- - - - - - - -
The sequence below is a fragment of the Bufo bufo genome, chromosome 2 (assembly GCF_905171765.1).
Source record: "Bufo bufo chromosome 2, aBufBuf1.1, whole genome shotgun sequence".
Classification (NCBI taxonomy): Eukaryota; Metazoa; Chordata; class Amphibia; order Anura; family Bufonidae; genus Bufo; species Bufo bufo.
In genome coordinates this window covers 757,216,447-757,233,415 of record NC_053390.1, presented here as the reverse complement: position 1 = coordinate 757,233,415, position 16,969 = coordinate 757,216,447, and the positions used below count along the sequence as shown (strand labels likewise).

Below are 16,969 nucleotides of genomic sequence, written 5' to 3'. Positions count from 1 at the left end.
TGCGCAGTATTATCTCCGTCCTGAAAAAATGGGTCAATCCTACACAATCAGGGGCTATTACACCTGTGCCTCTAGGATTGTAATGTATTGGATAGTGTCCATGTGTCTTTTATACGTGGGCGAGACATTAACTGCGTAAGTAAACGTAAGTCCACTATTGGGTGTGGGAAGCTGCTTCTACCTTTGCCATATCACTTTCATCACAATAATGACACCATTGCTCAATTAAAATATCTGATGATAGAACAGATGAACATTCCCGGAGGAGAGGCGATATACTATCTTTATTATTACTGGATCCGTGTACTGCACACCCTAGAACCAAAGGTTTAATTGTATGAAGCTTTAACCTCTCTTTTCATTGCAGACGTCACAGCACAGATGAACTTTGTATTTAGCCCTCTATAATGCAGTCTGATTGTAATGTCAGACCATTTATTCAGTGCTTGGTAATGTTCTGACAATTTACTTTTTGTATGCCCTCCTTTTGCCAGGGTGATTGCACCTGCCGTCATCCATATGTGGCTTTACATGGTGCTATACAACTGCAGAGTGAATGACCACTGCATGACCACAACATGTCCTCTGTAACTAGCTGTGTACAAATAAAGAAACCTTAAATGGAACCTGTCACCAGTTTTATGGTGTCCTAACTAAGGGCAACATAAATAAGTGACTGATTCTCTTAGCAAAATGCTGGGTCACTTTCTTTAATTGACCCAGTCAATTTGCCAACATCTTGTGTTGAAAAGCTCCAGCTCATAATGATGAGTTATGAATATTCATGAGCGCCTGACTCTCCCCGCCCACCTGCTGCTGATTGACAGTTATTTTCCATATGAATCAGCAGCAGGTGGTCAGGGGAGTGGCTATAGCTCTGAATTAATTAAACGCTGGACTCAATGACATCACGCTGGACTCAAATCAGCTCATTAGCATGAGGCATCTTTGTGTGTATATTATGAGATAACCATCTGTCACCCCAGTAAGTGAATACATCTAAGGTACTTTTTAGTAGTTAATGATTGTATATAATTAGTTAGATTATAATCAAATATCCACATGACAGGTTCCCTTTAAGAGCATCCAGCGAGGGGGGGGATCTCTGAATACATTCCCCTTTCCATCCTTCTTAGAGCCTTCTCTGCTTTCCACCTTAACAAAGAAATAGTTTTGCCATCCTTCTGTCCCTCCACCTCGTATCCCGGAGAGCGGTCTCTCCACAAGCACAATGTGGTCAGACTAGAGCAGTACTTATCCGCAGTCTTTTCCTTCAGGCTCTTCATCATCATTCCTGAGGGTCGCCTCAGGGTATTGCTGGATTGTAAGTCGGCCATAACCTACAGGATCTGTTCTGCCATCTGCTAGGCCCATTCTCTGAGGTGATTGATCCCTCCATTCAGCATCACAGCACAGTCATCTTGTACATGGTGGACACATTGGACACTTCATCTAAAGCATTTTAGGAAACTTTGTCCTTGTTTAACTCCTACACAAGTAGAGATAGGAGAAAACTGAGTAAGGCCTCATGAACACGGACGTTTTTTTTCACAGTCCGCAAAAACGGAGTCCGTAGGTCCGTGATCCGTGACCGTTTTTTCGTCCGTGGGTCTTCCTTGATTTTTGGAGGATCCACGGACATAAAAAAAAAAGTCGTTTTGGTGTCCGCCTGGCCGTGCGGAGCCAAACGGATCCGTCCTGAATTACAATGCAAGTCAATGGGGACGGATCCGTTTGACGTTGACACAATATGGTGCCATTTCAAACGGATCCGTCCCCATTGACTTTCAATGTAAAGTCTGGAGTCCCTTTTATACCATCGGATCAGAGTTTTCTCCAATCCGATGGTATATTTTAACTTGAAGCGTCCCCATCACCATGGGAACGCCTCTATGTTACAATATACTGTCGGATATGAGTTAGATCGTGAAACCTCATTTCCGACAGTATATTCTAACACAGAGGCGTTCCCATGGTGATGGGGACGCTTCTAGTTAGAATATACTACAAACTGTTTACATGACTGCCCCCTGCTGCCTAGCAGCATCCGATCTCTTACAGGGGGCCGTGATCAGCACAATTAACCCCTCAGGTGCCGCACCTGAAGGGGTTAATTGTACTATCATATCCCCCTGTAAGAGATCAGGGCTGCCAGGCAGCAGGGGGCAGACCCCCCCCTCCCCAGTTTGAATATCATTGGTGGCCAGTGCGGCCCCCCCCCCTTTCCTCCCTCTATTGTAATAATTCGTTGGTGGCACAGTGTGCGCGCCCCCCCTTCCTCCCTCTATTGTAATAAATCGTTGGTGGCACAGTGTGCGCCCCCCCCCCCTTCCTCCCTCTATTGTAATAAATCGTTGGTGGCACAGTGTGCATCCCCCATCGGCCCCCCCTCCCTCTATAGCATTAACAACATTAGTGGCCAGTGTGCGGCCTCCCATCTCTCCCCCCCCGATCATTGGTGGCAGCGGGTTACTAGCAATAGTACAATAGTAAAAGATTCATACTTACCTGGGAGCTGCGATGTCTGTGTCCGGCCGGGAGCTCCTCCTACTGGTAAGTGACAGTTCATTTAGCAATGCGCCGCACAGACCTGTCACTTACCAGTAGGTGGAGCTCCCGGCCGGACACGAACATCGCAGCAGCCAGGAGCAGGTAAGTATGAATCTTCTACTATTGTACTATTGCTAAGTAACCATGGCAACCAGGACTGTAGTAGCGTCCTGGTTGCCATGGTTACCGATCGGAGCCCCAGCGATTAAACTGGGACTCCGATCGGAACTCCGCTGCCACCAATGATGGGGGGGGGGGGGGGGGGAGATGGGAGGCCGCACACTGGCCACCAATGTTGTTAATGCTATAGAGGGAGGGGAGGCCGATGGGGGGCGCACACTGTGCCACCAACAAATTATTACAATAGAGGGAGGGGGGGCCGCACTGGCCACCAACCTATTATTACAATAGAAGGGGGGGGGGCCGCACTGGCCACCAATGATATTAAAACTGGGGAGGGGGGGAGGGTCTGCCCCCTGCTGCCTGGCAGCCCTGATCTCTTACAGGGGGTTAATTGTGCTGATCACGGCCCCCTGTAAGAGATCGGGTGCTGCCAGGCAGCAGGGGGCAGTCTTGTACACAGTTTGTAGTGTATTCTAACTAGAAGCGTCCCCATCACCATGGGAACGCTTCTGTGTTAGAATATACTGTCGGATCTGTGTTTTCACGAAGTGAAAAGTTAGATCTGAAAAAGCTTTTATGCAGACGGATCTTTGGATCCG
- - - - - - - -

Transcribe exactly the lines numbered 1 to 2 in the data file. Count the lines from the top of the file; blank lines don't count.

The sequence below is a fragment of the Bufo bufo genome, chromosome 2 (assembly GCF_905171765.1).
Source record: "Bufo bufo chromosome 2, aBufBuf1.1, whole genome shotgun sequence".